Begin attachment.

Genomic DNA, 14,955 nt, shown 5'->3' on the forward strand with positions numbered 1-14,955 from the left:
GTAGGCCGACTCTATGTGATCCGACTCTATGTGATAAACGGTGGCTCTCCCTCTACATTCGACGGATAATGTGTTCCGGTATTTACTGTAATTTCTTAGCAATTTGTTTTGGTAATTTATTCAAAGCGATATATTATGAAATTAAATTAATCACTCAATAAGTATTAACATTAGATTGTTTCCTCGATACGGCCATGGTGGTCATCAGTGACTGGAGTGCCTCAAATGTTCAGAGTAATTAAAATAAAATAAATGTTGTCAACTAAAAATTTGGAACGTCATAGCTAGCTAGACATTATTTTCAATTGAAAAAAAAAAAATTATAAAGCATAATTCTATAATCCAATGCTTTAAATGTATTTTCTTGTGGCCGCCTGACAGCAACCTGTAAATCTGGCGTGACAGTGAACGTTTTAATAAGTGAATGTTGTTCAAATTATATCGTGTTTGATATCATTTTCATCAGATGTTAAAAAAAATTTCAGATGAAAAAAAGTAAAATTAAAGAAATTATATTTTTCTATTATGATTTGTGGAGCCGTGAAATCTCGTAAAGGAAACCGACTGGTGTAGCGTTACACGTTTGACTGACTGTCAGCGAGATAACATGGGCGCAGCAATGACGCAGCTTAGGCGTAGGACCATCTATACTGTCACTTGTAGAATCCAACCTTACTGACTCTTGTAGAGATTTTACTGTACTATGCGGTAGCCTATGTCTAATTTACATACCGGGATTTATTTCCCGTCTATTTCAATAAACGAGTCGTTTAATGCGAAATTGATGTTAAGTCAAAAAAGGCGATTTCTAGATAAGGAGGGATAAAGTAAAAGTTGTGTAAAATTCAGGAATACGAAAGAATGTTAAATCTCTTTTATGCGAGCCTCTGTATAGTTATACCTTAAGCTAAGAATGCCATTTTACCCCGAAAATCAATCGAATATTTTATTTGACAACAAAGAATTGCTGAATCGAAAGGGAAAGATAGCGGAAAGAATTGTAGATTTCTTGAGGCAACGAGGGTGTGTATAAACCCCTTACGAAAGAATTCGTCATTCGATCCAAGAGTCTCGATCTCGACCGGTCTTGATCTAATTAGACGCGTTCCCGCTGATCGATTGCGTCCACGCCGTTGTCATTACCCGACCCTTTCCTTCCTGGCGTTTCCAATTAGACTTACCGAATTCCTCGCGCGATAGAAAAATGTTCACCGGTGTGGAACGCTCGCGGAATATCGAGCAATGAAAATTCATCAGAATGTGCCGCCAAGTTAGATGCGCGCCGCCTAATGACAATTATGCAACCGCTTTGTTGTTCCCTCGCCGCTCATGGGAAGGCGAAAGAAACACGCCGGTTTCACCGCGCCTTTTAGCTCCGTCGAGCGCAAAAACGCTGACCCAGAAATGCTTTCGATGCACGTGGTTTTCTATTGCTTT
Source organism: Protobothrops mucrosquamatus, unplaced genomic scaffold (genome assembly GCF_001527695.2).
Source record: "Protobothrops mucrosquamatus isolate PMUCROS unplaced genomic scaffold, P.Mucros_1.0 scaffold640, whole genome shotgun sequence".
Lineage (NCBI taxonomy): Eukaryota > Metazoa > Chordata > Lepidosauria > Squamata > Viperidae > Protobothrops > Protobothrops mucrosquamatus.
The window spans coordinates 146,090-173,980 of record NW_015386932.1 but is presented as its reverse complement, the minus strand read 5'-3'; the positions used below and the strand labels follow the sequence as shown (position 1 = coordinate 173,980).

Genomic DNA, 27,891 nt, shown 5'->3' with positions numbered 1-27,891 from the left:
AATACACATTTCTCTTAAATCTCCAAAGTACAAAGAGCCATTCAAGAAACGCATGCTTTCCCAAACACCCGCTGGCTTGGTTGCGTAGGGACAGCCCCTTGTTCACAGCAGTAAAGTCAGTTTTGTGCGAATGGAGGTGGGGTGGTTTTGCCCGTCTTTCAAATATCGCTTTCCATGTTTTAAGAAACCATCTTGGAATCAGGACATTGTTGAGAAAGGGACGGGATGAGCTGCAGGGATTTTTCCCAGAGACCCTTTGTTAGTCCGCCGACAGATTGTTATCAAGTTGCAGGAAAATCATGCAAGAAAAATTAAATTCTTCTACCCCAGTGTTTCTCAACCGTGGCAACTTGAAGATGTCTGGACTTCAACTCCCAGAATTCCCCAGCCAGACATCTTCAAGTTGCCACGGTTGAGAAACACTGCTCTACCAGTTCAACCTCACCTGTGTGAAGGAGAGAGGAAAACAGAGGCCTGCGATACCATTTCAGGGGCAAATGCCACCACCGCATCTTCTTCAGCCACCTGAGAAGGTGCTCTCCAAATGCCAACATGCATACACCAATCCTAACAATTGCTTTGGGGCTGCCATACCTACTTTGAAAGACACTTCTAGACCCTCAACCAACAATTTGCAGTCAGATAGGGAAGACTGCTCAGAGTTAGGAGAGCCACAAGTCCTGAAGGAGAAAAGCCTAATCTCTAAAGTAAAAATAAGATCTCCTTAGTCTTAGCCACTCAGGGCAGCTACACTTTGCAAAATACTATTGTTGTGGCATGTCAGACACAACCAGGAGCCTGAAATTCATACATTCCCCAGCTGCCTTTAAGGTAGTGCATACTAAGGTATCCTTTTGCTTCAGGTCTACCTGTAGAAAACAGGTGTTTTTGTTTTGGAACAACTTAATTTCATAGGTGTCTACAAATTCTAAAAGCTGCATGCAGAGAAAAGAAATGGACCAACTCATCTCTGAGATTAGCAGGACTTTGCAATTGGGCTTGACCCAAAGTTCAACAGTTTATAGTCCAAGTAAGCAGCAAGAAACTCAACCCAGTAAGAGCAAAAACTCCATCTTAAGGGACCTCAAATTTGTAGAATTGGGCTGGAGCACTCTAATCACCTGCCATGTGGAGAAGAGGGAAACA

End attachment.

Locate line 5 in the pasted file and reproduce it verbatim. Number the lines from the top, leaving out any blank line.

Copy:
Lineage (NCBI taxonomy): Eukaryota > Metazoa > Chordata > Lepidosauria > Squamata > Viperidae > Protobothrops > Protobothrops mucrosquamatus.